Across the American heartland, farmland prices are soaring. In places like Waco, Neb., and Chickasaw County, Iowa, where the boom-and-bust cycle of farming reaches deep into the psyche, some families are selling the land that they have worked for generations, to cash in while they can. ...
Sensing opportunity, investment firms are buying, too. David Taylor, of Oskaloosa, Kan., said he was saddened to sell his family’s farm but that the prices were too good to resist. ...
“I bawled like a baby,” Mr. Taylor, 59, said. His crop-producing fields sold for $10,100 an acre.
In Iowa, despite the drought last year, farmland prices have nearly doubled since 2009, to an average $8,296 an acre, far surpassing the last boom’s peak in 1979. In Nebraska, the price of irrigated land has also doubled since 2009.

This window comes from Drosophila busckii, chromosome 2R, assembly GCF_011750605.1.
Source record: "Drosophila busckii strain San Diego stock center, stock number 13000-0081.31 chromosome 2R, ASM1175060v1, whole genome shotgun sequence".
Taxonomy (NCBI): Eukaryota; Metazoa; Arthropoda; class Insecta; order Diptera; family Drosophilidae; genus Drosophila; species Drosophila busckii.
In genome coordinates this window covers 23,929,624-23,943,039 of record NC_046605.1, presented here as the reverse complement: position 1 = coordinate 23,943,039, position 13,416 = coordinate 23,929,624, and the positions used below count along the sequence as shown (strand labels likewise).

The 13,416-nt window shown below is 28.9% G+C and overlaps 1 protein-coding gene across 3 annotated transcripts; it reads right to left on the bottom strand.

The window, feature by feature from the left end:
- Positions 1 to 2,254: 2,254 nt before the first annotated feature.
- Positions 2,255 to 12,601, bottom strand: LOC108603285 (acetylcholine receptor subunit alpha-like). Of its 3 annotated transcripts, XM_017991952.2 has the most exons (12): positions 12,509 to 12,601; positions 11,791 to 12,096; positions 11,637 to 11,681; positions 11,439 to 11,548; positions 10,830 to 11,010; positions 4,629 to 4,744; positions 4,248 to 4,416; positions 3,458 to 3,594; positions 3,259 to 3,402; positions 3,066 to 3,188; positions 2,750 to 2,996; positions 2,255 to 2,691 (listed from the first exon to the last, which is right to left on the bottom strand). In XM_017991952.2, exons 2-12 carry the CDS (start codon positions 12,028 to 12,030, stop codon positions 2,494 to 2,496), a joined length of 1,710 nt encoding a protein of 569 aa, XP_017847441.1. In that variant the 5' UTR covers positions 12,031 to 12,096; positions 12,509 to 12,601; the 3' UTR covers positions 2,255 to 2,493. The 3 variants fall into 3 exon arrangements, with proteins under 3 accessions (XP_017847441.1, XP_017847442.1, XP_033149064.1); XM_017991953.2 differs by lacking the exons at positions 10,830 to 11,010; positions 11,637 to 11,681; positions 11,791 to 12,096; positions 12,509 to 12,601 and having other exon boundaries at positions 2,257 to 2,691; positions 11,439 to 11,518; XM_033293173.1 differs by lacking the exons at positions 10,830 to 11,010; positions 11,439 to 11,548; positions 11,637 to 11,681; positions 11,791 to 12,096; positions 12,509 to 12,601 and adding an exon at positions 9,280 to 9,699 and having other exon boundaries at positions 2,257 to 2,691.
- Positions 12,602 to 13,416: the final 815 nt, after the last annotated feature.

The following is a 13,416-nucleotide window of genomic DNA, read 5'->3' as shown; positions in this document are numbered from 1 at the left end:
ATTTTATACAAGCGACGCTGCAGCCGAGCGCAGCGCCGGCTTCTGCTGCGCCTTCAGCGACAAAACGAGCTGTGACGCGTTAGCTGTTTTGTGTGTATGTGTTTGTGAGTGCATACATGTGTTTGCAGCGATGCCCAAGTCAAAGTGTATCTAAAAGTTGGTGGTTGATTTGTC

That's given farmers who've chosen to stay a whole lot of value to borrow against, and borrow they are. Farmers' debt load has risen almost a third since 2007.
Turns out depleted uranium (DU) munitions are a great thing to use when you're going to war, so long as you plan on terrorizing people for generations to come. Military-related pollution is suspected of causing a huge spike in birth defects and all kinds of cancer in Iraq since the start of the Gulf War more than 20 years ago.
"Official Iraqi government statistics show that, prior to the outbreak of the First Gulf War in 1991, the rate of cancer cases in Iraq was 40 out of 100,000 people," Al Jazeera reports. "By 1995, it had increased to 800 out of 100,000 people, and, by 2005, it had doubled to at least 1,600 out of 100,000 people. Current estimates show the increasing trend continuing." That's potentially a more than 4,000 percent increase in the cancer rate, making it more than 500 percent higher than the cancer rate in the U.S.
More from Al Jazeera: